Sprott Asset Management's Portfolio: Canadian Equity Fund (Longs & Shorts) ~ market folly

Tuesday, July 7, 2009

Sprott Asset Management's Portfolio: Canadian Equity Fund (Longs & Shorts)

Since many of our readers desire more coverage of Canadian based Sprott Asset Management, we thought we would post up this nice tidbit that a reader sent to us. We have been slacking in our coverage of this talented firm and we apologize. There's just too many funds out there to cover these days! If anyone wants to be our "go-to" Sprott info guy (or gal) please get in contact with us as we are very interested in tracking their movements. For those of you unfamiliar with Sprott, they were recently ranked 49th in Barron's top 100 hedge fund rankings for 2009.

At any rate, attached below is Sprott's Canadian Equity Fund quarterly portfolio disclosure. This shows their positions as of March 31st, 2009 (exactly like all of the hedge funds we track in our portfolio tracking series). However, this form is a bit different in that it reveals their short positions as well in the interest of full transparency. Keep in mind that this specific portfolio is from that of a mutual fund, not a hedge fund. Nevertheless, we feel there is still information to be gleaned from them.

As we look at the broad overview, we see that they have 42.9% of their net asset value invested in gold and silver bullion on the long side of the portfolio. This simply cannot be overlooked. Additionally, they have another 22.2% in mining and precious metals plays. On the short side of the portfolio, their largest allocation there is in financials, as they are (13.5%) allocated to financial short positions. Their total long positions are 83.4% of their net asset value and their shorts are (16.8%) of their NAV. Then, on top of all that, they still have 33.5% of their NAV in cash and short-term investments. This is another feature of their portfolio one must pay attention to. Typically, cautious managers will keep up to 20% of assets in cash. Sprott is up to 33.5%. Not to mention, their large weighting in 'uncertainty plays' like gold and precious metals further reiterates their cautious stance.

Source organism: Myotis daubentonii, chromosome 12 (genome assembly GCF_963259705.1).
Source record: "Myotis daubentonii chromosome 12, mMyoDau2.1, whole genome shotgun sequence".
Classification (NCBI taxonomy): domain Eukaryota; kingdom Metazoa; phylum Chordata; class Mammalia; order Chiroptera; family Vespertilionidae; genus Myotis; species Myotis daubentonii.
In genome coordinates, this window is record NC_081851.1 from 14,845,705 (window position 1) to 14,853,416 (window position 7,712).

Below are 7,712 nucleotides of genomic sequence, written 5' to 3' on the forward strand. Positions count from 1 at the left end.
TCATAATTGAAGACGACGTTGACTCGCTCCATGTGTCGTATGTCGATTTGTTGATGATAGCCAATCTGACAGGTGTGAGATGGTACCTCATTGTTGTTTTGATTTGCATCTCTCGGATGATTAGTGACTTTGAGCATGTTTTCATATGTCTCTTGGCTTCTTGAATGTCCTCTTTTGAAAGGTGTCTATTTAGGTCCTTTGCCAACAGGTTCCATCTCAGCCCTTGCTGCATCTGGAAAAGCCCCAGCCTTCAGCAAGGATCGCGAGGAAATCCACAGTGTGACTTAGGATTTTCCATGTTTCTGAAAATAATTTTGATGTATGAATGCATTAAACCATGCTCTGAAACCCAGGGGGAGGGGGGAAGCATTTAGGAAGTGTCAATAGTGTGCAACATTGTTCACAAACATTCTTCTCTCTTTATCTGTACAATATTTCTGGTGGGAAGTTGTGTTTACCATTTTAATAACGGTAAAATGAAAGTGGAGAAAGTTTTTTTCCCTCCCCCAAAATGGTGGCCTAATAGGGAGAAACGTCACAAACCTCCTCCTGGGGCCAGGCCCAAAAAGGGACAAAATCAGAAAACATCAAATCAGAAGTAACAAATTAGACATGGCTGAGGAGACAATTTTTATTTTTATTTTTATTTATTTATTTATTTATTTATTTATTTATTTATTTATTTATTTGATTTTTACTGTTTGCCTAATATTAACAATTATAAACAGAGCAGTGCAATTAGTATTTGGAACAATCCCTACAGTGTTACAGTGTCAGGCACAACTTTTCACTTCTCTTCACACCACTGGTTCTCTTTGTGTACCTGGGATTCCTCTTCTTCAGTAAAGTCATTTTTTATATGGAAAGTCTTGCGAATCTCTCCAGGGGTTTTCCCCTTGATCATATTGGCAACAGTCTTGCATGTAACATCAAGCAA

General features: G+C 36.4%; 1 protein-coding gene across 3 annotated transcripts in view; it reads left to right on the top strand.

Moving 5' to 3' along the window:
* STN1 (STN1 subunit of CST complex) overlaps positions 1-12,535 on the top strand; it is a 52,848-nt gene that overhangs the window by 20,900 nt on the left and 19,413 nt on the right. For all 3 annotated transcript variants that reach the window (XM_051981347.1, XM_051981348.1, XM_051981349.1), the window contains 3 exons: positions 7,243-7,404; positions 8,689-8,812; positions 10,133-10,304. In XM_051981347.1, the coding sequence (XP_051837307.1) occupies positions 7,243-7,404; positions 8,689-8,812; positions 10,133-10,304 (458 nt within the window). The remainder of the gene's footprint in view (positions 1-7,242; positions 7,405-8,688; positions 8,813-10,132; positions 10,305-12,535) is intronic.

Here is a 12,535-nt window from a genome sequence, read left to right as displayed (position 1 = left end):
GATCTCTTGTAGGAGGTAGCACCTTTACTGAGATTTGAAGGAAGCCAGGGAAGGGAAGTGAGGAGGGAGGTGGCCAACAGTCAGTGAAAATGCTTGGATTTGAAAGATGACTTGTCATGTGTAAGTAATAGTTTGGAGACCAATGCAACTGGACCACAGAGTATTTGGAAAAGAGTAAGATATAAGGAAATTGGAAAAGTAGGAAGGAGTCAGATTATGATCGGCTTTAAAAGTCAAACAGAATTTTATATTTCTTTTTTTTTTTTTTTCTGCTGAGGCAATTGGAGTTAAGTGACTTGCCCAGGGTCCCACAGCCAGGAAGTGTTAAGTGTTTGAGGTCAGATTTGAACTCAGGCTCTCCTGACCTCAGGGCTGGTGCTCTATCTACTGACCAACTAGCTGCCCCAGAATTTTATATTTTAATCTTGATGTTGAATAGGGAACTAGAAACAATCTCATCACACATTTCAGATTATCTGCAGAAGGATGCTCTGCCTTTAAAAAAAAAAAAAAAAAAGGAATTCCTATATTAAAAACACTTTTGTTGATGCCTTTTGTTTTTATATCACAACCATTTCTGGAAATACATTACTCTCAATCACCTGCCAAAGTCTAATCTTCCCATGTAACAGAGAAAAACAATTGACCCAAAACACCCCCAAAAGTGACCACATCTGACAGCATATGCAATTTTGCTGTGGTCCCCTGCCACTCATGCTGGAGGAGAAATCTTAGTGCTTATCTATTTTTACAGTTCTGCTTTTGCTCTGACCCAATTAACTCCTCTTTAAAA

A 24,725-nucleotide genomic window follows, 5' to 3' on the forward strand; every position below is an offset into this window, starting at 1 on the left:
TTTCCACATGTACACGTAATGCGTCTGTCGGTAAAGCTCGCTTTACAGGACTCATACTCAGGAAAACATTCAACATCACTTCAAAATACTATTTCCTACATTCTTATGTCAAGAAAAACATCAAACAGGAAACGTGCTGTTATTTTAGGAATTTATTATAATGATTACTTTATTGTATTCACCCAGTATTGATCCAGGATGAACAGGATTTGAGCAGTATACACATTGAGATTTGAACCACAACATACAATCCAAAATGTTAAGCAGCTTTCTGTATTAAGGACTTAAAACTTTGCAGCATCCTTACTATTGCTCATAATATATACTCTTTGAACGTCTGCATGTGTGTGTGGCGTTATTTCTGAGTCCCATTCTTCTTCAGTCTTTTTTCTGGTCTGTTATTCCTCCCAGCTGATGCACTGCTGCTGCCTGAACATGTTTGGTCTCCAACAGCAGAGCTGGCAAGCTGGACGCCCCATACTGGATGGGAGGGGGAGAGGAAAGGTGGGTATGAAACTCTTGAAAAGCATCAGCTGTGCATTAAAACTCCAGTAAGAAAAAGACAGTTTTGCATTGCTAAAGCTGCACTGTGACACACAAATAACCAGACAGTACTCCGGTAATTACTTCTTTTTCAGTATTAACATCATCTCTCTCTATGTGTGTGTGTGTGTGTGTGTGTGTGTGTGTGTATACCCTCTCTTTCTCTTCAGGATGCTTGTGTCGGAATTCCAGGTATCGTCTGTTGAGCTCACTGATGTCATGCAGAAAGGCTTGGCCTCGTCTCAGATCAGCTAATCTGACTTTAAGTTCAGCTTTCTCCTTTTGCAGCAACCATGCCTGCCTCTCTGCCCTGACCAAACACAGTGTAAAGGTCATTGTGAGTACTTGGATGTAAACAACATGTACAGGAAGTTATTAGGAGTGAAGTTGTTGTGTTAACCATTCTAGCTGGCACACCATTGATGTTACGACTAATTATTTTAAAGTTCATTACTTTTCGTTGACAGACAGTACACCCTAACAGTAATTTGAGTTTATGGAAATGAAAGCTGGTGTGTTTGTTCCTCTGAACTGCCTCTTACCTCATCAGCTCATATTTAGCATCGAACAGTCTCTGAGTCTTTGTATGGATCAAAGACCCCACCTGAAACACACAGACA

After their cash, gold bullion, and silver bullion positions, First Uranium Corporation is their largest equity position at 2.7% of NAV. Shifting to the short side of their portfolio, Toronto-Dominion Bank is their largest short at (4.2%) of NAV, followed by Canadian Imperial Bank of Commerce at (3.1%). Obviously, take this information with a grain of salt as it is all delayed and positions were reported as of March 31st, so there is definitely a big time lapse factor here. At the same time, it's hard not to notice their very cautious stance with large amounts of cash and precious metals on hand.

Here is the full embedded document:

For those of you wanting some more reading material from Sprott, we'd suggest checking out an older special report from them that was an excellent read.

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